Fitness Fridays: Stress Relief

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Fitness Fridays: Stress Relief

(Jen Rynda/Baltimore Sun/MCT)

(Jen Rynda/Baltimore Sun/MCT)

(Jen Rynda/Baltimore Sun/MCT)

(Jen Rynda/Baltimore Sun/MCT)

Jamie Perez

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There’s nothing more prominent in a college student’s life than stress. With the plethora of homework and essays assigned, on top of working and finding time to sleep, we are all drained by the end of the day. Despite our busy lives, it is important for us to learn how to manage our time a little better. By keeping the level of stress low, we promote and engage in healthier lives overall. For anyone who needs a good pick-me-up or just wants something to do to escape the hectic college life, here’s a few things that might help:

Meditate


Research shows that a few minutes in complete silence and meditation can lower the level of stress people are often overwhelmed with. It can be difficult to get started on this one, as it is often difficult to find a quiet moment in the day, other than when you’re about to hit the hay. However, it is important to make time for yourself too. With all the time devoted to school work and our jobs, we deserve a few moments of sulking in nothingness. Just complete utter silence. Sounds beautiful, doesn’t it?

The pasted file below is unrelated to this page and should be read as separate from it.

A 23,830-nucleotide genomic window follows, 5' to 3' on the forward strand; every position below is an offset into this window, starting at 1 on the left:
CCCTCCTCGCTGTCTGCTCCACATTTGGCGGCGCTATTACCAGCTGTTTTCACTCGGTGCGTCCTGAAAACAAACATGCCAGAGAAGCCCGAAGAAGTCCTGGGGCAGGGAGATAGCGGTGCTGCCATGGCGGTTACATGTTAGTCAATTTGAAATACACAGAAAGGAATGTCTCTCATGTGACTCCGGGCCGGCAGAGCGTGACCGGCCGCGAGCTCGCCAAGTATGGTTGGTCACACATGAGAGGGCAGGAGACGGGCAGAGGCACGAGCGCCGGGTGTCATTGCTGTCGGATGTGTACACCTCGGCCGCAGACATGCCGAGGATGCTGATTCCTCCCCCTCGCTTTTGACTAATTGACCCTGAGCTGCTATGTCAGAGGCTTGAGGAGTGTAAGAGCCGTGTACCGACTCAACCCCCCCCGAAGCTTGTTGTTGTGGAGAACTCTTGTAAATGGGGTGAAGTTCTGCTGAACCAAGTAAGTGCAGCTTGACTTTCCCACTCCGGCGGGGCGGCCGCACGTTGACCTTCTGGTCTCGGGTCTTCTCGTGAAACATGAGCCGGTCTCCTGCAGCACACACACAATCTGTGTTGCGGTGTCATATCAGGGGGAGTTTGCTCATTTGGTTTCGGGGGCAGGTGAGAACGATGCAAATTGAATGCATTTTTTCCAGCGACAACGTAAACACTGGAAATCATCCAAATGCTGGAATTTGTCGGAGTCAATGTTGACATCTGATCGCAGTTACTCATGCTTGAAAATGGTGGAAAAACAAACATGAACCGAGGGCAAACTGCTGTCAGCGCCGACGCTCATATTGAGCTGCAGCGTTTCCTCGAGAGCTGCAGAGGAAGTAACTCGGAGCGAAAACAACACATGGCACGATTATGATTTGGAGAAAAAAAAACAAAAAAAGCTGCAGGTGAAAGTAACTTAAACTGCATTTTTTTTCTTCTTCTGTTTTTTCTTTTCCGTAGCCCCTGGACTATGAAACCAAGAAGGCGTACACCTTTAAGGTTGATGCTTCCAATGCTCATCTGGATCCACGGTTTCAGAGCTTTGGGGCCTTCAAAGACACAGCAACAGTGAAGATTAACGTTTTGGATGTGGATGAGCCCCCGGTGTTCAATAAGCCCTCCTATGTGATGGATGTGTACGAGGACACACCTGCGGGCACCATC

Meditation helps relax the muscles and calms the mind by clearing it of the cluster of thoughts constantly running marathons in our heads.Try it. You’ll be surprised at how soothing it can be.

Read


I know this may sound a bit repulsive considering the amount of dense reading already required from our courses, but finding something to read recreationally helps lighten the load of stress. And reading is good for you! It’s like nourishing your brain with the nutrients it needs. Being immersed in a book you are genuinely interested in is a magical concept. It allows you to completely evade the real world and become involved in a discussion with the author, or become a fly on the wall, observing the events the characters are experiencing as they jump from page to page.

Stretch


People always say they need to stretch more, increase their flexibility and improve their mobility. Stretching can also be very useful in lowering stress.

I don’t just mean stretch for a few minutes before a workout. I mean deep stretching. Spend 30 minutes to an hour holding positions and taking the time to stretch relaxing every muscle in your body. Stretching helps you contract and relax your muscles, which in turn releases endorphins! Endorphins make people happy. And happy people shouldn’t be stressed.

Put on soothing music to stretch to. Your muscles deserve a break from being put through tension all day. It gives you a chance to settle your mind and focus on every fiber of your muscles reaching further away from your tense center of gravity. Stretching deeply hurts at first, but it teaches you how to relax. So even on those days you skip out on deeply stretching, your muscles will be trained to dispel the pent-up stress.

Those are just a few ways to help ease the mind during chaotic times. As college students, it is important to remain calm, especially in those times where we just want to drink gallons of coffee and pull our hair out. However, everyone has their own ways of de-stressing. If these aren’t cutting it for you, engage in something that tickles your fancy. Find a hobby. By doing things we enjoy doing, it puts our minds in good places, away from the textbooks and gives us time to simply enjoy ourselves.